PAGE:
The Giant Eagle Owl
The giant eagle owl, also known as Verreaux's eagle owl, apart from being a magnificent sighting in the wild and a lucky find on any game drive, has a few other feathers in its cap.
Tipping the scales at 1.6 to 2 kg, with a length of 60-66 cm and a wingspan of about 140 cm, the Eagle Owl is the largest owl in Africa. It is also the fourth heaviest and fourth longest-living owl in the world. Large and powerful, this bird is an apex predator at the top end of the food chain, with few enemies capable of taking down an adult bird.
They are not fussy eaters and will indulge in anything they can catch, and preferably carry, such as insects, squirrels, genets, mongoose, bats, rats and mice. Smaller birds, such as weavers, waxbills and even herons and bateleurs, make their way onto the menu occasionally, and eagle owls have been known to catch and kill vervet monkeys and warthog piglets. If they are unable to carry their prey, they may simply leave it where it falls and return to feed on it later, bringing their mate along for the feast. Despite this varied diet, eagle owls have a penchant for hedgehogs, which they eat by peeling aside the prickly outer skin and discarding it.
These fearsome predators, although nocturnal, prefer to hunt just after dusk and are occasionally seen to take down a meal during the late afternoon. They keep their hunting grounds separate from their daytime roosting spot, gliding silently down on their unsuspecting victims from a different perch in the evenings. Their large talons are backed up by a powerful beak which delivers the deathblow to their selected prey.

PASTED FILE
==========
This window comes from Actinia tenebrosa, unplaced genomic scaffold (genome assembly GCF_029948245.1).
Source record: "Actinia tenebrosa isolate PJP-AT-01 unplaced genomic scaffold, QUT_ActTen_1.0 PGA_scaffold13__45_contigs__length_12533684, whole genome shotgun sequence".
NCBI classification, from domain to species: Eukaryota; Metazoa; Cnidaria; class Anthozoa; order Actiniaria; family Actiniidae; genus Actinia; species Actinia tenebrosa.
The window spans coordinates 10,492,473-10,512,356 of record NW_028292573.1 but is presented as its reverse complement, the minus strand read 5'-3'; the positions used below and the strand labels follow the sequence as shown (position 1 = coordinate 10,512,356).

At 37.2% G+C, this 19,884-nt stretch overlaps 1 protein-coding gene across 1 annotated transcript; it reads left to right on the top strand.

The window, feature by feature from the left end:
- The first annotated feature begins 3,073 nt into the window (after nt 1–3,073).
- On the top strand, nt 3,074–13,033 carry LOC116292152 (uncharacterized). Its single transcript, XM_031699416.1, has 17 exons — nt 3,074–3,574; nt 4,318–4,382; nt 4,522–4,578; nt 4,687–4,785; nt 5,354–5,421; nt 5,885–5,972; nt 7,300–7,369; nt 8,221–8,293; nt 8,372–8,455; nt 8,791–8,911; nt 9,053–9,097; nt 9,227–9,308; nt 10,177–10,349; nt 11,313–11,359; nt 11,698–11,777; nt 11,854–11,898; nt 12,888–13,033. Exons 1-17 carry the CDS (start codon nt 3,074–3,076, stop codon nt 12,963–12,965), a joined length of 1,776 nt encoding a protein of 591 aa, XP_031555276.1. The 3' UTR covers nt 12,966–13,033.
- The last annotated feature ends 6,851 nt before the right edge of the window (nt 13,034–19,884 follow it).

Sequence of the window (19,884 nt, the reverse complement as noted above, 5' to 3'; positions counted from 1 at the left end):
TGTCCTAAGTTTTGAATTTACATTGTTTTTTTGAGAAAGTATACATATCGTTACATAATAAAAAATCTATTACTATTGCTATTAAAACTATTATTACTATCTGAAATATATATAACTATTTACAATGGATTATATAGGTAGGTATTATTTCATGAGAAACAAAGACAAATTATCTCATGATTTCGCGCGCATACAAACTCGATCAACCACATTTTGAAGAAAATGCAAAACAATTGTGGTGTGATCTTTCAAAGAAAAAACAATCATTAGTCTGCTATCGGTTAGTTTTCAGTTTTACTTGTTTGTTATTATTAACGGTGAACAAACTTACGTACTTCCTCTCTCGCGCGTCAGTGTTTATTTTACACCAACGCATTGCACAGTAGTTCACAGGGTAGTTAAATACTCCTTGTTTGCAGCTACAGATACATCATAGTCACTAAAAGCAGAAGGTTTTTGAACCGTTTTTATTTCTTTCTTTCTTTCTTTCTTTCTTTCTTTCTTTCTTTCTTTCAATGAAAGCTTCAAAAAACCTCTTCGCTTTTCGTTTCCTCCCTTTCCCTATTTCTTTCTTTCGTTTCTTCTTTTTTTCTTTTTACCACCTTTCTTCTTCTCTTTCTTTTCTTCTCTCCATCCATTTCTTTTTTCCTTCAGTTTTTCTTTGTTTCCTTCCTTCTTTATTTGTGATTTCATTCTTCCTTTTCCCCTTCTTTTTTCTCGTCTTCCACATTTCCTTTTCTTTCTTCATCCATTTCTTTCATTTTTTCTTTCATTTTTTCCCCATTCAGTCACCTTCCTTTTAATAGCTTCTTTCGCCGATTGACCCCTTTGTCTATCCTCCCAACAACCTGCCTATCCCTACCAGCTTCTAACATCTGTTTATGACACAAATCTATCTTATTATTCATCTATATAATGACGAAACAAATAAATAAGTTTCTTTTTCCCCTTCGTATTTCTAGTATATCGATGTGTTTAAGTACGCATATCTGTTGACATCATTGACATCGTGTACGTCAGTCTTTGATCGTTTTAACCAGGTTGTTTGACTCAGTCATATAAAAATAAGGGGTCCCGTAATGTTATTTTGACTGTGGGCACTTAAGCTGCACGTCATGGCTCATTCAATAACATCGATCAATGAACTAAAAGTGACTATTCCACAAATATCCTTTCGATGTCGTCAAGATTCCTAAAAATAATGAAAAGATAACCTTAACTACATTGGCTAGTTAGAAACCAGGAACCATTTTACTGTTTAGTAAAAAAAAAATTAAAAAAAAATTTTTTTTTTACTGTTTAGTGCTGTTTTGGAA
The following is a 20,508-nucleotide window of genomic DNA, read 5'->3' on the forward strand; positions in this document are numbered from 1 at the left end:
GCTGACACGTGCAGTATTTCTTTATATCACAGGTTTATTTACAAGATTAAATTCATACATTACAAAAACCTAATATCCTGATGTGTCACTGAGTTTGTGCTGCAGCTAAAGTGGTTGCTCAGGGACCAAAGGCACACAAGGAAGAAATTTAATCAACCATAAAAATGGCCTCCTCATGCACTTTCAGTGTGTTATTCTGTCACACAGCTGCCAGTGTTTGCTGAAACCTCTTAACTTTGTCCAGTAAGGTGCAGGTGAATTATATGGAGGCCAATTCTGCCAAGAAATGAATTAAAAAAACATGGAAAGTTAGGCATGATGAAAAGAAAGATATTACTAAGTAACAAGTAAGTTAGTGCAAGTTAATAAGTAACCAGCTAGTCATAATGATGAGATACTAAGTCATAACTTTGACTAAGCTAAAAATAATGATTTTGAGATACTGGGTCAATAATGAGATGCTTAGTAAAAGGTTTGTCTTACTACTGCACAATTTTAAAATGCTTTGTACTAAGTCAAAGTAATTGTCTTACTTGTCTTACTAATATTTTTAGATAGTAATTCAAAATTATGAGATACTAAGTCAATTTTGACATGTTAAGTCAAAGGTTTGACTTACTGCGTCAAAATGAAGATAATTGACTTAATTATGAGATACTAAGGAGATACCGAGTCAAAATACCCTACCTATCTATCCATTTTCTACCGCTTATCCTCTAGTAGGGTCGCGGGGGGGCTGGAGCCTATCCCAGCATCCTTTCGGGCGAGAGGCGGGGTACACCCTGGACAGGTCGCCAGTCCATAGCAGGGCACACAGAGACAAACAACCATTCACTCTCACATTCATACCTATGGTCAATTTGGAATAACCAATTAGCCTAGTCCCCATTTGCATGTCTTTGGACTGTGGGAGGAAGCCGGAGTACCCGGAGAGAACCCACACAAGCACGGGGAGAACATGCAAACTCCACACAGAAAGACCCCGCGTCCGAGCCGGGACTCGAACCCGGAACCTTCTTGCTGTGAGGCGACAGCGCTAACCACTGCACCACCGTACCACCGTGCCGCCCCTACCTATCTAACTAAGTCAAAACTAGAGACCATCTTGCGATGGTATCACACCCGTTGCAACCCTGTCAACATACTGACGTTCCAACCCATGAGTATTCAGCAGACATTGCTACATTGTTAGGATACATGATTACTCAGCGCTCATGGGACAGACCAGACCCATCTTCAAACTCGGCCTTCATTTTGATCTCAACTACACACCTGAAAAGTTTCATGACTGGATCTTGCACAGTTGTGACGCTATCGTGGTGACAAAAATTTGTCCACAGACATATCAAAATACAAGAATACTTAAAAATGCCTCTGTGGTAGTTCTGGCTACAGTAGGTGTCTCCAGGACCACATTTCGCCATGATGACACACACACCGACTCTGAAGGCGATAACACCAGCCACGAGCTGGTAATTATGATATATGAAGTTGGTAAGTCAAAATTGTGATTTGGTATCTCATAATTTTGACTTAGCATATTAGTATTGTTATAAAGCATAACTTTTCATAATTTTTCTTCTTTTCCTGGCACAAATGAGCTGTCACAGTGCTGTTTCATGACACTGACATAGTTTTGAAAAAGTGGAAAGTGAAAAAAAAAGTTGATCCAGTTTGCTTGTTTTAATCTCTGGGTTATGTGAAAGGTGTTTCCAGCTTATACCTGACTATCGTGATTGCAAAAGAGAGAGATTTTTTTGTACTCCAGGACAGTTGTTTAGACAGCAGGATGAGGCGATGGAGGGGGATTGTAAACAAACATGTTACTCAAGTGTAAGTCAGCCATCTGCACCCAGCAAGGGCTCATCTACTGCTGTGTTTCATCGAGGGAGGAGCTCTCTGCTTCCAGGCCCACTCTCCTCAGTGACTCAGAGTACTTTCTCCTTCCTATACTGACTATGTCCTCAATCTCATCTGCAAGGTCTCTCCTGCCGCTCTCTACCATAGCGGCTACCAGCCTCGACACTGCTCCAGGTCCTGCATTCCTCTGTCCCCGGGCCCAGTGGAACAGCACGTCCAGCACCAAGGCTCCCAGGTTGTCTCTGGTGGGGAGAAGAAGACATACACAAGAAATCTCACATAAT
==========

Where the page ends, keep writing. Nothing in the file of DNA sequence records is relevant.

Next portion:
Despite all this power and hunting stealth, the eagle owl is most easily recognised by its delicate pink eyelids. Jet black eyes are framed by a typically owl-like cream coloured face outlined in black, but their bodies are a nondescript sandy-grey colour, streaked with black or charcoal and slightly darker above than below.
Although these birds are still quite prolific in Southern Africa, they are rarely seen due to their nocturnal habits and large hunting ranges, adding to their mystery and appeal. In local folklore, they are considered a powerful talisman and influence on casting spells, with particular potency attributed to the use of their body parts in magical incantations.
These birds have on occasion been spotted in the vicinity of our camps, ask your game ranger if he knows where to track one down.